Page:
Well, at least they didn’t pick Ben fucking Hilfenhaus. Gentle Ben’s exclusion aside, the Test squad selected for the two Test tour of the UAE (we don’t know if you actually ‘tour’ the UAE, insomuch as just sit in the one hotel and fly back and forth between Dubai and Abu Dhabi) was a fairly surprising one. It only really makes sense in the context that the Australian selectors see one day and Test form as pretty much the same thing these days. Even a dash in T20 cricket is enough to get you considered for Test honours. So with four limited overs fixtures before the Test stuff begins proper, there is still time for things to change. Especially If Shane Watson keeps tripping over cricket balls in training.
A little while ago we tried to predict the pace attack Australia would take to the UAE. Unsurprisingly, we got it pretty much completely wrong. Our prediction was that the selectors would go for an out and out quick to accompany Mitchell Johnson, with the possibility of an all-rounder playing alongside, or maybe instead of, Peter Siddle, with Starc remaining as a bench option if Johnson broke down. Instead it looks like they have gone for an attack of Johnson and Siddle, with the potential for A. N. Other to play alongside them.
Currently that person is either Starc or the most recent golden boy of Australian cricket, Mitchell Marsh. James Faulkner (the previous golden boy of Australian cricket. Or was that Glenn Maxwell? It gets hard to keep up) seems to have been pretty hard done by, dropped from the Test squad after being dragged around on tour for the past nine months without actually getting a game. He hasn’t really done anything wrong to deserve being overlooked; he hasn’t really had the chance to do anything at all (except be a left-handed quick in a team already full of them). But that Mitch Marsh, he’s just so hot right now. On paper, a pace attack of Johnson, Siddle and Marsh is probably the least threatening Australia has fielded since that time John Hastings got a gig against South Africa. Now let’s never talk of that game again.
The batting is the really interesting topic though, especially if Michael Clarke can’t play (as looks probable at this stage). That would potentially leave Australia with only one batsman who is halfway competent against spin (Steven Peter Devereux Smith), and the need to muck around with the batting order. Phil Hughes is the obvious replacement, but he is no number four, and has historically been about as competent against spin as Rolf Harris was at deleting his internet search history.
If Hughes is to play, it will probably be at number three, but Australia already has an incumbent number three, admittedly the least convincing incumbent since the 2004 American Presidential Election, but an incumbent nonetheless. We honestly have no idea if Alex Doolan is a decent player of spin, but given he is Australian (well, Tasmanian) we’re going to take a large stab in the dark and say no, probably not. But he deserves the chance to prove his case, which leaves Australia in a wee bit of a dilemma.
If, as looks likely, Marsh plays as the third pace option (nobody would ever describe Watson’s bowling as ‘pace’ these days), the batting looks extremely flimsy. Given Watson would probably take the number four spot if Clarke is out (he’d probably cry if they didn’t let him have it), numbers six, seven and eight would have to be occupied by Marsh, Haddin and probably a second spinner (either Maxwell or O’Keefe). Even if Clarke is fit to play, that lineup looks disturbingly like the one that failed so spectacularly in India 18 months ago, you just need to swap Marsh for Moises Henriques.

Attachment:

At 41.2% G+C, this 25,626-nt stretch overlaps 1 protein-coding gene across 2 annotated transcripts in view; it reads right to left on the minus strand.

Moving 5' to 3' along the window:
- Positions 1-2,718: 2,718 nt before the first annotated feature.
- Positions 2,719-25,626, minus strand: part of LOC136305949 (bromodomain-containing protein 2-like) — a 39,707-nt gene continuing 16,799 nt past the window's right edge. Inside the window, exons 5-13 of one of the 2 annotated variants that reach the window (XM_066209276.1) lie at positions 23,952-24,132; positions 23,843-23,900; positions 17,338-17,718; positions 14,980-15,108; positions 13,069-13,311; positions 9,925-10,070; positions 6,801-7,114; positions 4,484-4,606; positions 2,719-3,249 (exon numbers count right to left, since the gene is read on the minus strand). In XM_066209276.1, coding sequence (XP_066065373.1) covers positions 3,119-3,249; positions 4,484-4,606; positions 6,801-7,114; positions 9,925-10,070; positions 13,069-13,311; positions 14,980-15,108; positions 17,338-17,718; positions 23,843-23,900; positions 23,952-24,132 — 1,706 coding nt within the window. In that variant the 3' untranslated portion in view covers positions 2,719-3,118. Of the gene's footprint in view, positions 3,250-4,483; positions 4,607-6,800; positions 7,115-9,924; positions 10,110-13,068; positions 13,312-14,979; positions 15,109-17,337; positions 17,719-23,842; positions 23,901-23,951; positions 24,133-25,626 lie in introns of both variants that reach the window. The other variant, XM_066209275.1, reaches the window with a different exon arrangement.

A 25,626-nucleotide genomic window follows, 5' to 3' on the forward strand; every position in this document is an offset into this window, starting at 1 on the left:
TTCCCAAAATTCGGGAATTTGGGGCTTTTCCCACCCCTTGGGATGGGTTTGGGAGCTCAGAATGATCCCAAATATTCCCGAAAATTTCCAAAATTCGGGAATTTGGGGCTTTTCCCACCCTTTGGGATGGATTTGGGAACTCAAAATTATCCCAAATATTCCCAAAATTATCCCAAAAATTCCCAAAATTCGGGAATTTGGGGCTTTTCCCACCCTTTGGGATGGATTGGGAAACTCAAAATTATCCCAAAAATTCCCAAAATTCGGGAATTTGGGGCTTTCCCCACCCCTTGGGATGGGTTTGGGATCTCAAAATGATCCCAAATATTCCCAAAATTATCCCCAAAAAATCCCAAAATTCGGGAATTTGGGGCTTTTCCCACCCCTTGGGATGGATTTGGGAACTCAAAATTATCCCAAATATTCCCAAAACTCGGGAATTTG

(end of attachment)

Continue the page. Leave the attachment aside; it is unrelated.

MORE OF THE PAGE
The inclusion of two all-rounders places a much greater emphasis on Watson to not bat like a complete moron as he did in India (where he averaged 16.5 across six innings). Given Marsh and whoever plays out of Maxwell and O’Keefe are unproven at Test level, the danger is Australia will be effectively playing one batsman short. In conditions they have historically massively struggled in. You can appreciate the potential for this to all go hilariously wrong. And if does, it will probably be Watson’s fault. As it nearly always is.
We haven’t said anything yet about the merits of either Maxwell or O’Keefe as Test spinners, mostly because there is not much to say. O’Keefe is infinitely the superior bowler (Maxwell is still largely resting his laurels on those five minutes he spent practicing in the nets before the Indian tour), but is massively out of match practice. He will effectively be pulled straight out of the offseason, with only the one game he played for Australia A, and potentially one tour game, to prepare for his long awaited Test debut. Sri Lanka may have proven that the Pakistanis are not the consummate players of spin you would have assumed them to be, but O’Keefe, even when he is at his peak, is no Herath.
This may appear an unnecessarily pessimistic evaluation of Australia’s chances, but truthfully this tour has the possibility of being as shambolic as the tour of India. When you’re reduced to relying on Watson not being a complete dick, you know you’re in trouble. In fairness, at least Australia have Devereux now, who was an unknown quantity before that Indian series, and after their series in Sri Lanka, Pakistan look to be in a bit of a mess. If Saaed Ajmal is ruled out, Australia will probably even be considered favourites. Whatever happens, we will know a hell of a lot more about Australia’s long term prospects in Test cricket when this series is over.